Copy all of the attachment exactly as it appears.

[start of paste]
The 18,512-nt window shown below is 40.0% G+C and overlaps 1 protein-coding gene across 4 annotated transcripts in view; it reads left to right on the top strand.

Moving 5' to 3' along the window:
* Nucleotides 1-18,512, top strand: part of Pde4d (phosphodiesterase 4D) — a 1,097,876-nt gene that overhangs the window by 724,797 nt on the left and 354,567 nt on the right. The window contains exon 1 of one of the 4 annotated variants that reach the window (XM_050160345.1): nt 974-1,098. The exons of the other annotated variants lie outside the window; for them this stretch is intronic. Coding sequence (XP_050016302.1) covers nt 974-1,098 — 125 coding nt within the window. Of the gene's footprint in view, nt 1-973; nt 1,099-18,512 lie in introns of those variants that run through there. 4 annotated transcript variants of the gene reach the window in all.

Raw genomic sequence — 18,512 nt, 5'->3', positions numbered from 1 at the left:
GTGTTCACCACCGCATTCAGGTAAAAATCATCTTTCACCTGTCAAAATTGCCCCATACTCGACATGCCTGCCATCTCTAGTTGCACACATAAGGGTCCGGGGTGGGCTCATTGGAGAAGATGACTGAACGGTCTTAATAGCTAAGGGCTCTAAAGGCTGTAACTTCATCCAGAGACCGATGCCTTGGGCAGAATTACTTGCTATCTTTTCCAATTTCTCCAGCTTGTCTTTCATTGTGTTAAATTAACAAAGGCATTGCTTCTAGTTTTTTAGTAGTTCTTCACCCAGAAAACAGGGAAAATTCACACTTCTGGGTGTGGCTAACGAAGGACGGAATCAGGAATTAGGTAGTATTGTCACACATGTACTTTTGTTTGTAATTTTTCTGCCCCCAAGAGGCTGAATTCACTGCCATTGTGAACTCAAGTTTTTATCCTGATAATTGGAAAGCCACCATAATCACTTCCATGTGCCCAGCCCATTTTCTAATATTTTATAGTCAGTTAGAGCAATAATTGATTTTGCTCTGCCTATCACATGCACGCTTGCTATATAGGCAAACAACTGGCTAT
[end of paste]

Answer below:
The 18,512-nt window shown below is 40.0% G+C and overlaps 1 protein-coding gene across 4 annotated transcripts in view; it reads left to right on the top strand.

Moving 5' to 3' along the window:
* Nucleotides 1-18,512, top strand: part of Pde4d (phosphodiesterase 4D) — a 1,097,876-nt gene that overhangs the window by 724,797 nt on the left and 354,567 nt on the right. The window contains exon 1 of one of the 4 annotated variants that reach the window (XM_050160345.1): nt 974-1,098. The exons of the other annotated variants lie outside the window; for them this stretch is intronic. Coding sequence (XP_050016302.1) covers nt 974-1,098 — 125 coding nt within the window. Of the gene's footprint in view, nt 1-973; nt 1,099-18,512 lie in introns of those variants that run through there. 4 annotated transcript variants of the gene reach the window in all.

Raw genomic sequence — 18,512 nt, 5'->3', positions numbered from 1 at the left:
GTGTTCACCACCGCATTCAGGTAAAAATCATCTTTCACCTGTCAAAATTGCCCCATACTCGACATGCCTGCCATCTCTAGTTGCACACATAAGGGTCCGGGGTGGGCTCATTGGAGAAGATGACTGAACGGTCTTAATAGCTAAGGGCTCTAAAGGCTGTAACTTCATCCAGAGACCGATGCCTTGGGCAGAATTACTTGCTATCTTTTCCAATTTCTCCAGCTTGTCTTTCATTGTGTTAAATTAACAAAGGCATTGCTTCTAGTTTTTTAGTAGTTCTTCACCCAGAAAACAGGGAAAATTCACACTTCTGGGTGTGGCTAACGAAGGACGGAATCAGGAATTAGGTAGTATTGTCACACATGTACTTTTGTTTGTAATTTTTCTGCCCCCAAGAGGCTGAATTCACTGCCATTGTGAACTCAAGTTTTTATCCTGATAATTGGAAAGCCACCATAATCACTTCCATGTGCCCAGCCCATTTTCTAATATTTTATAGTCAGTTAGAGCAATAATTGATTTTGCTCTGCCTATCACATGCACGCTTGCTATATAGGCAAACAACTGGCTAT